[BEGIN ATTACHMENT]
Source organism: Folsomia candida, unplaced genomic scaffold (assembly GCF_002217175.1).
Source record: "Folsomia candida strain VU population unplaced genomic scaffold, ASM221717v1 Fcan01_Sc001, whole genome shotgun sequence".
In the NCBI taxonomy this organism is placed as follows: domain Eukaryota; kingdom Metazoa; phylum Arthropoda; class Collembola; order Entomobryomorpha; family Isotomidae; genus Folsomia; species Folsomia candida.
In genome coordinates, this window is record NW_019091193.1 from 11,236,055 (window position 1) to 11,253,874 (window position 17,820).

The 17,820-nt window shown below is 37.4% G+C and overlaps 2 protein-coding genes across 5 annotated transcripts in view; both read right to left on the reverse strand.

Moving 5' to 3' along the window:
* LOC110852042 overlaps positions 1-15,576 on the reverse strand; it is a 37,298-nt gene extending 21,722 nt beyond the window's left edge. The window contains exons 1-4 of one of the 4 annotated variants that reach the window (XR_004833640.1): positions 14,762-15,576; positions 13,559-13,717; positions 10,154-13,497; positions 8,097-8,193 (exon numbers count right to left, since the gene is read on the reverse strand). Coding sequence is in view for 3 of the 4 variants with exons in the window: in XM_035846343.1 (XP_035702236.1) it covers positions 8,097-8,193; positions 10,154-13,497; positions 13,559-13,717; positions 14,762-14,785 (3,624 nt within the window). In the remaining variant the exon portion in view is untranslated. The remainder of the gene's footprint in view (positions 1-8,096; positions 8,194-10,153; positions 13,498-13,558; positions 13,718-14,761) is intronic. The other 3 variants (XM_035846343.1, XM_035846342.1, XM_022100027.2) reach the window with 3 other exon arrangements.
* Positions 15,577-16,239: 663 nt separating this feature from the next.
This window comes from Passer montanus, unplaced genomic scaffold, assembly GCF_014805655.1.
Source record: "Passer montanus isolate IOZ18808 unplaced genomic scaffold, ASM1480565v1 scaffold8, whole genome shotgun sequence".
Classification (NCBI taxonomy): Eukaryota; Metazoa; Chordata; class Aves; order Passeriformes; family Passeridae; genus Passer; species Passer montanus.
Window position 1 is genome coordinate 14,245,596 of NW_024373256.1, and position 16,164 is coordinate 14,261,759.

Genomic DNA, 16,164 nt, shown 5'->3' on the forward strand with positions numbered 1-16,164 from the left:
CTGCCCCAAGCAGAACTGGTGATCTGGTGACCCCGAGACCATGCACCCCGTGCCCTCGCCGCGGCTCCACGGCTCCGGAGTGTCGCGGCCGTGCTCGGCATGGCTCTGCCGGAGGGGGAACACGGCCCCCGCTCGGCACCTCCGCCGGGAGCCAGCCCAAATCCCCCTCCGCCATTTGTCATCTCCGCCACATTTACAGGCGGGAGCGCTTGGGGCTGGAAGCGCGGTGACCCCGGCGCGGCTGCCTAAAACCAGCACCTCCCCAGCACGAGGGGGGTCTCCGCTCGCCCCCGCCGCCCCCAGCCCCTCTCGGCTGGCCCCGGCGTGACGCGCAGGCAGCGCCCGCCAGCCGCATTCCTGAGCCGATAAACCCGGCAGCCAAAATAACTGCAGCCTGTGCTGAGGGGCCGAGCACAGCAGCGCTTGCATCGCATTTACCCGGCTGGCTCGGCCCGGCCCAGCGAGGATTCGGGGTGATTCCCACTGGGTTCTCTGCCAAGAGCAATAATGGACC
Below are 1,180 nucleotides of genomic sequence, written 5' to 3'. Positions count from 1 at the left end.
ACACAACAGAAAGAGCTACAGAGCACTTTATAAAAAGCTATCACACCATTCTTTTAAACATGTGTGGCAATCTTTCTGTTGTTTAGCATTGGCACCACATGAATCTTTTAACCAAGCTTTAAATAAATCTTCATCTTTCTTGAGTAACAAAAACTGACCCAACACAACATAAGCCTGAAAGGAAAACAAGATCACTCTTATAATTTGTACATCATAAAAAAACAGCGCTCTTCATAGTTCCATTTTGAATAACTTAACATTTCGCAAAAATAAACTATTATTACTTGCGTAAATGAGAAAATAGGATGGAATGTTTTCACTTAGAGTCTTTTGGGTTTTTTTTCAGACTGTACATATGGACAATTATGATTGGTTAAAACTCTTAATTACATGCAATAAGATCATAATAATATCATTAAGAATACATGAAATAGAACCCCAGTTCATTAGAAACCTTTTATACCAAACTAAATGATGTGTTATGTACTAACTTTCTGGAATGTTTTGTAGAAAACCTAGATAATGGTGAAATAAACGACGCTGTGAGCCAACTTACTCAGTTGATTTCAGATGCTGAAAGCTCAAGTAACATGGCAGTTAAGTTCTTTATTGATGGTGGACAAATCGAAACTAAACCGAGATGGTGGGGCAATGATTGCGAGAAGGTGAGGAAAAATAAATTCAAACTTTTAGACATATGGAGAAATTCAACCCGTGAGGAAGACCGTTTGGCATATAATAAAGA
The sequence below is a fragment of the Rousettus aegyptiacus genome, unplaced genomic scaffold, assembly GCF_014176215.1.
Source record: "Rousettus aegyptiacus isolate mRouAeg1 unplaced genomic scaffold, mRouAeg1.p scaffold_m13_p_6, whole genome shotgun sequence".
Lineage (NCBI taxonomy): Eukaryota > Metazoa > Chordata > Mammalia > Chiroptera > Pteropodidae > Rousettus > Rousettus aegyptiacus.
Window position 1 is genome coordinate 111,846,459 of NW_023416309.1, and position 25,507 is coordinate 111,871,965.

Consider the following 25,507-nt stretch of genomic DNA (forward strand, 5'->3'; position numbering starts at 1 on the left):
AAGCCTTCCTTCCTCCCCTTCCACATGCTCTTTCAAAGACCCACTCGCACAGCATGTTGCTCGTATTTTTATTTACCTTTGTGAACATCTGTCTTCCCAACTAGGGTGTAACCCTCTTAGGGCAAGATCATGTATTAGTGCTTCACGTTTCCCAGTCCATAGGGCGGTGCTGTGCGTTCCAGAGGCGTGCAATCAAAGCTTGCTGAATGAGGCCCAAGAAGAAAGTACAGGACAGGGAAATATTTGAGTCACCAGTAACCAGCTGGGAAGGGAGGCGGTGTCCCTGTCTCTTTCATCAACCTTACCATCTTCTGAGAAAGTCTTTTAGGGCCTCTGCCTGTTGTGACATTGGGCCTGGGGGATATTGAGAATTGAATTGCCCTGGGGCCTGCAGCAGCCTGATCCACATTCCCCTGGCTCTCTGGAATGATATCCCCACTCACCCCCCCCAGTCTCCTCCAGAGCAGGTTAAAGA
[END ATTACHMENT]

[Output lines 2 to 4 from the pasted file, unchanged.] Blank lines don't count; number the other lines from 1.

Source record: "Folsomia candida strain VU population unplaced genomic scaffold, ASM221717v1 Fcan01_Sc001, whole genome shotgun sequence".
In the NCBI taxonomy this organism is placed as follows: domain Eukaryota; kingdom Metazoa; phylum Arthropoda; class Collembola; order Entomobryomorpha; family Isotomidae; genus Folsomia; species Folsomia candida.
In genome coordinates, this window is record NW_019091193.1 from 11,236,055 (window position 1) to 11,253,874 (window position 17,820).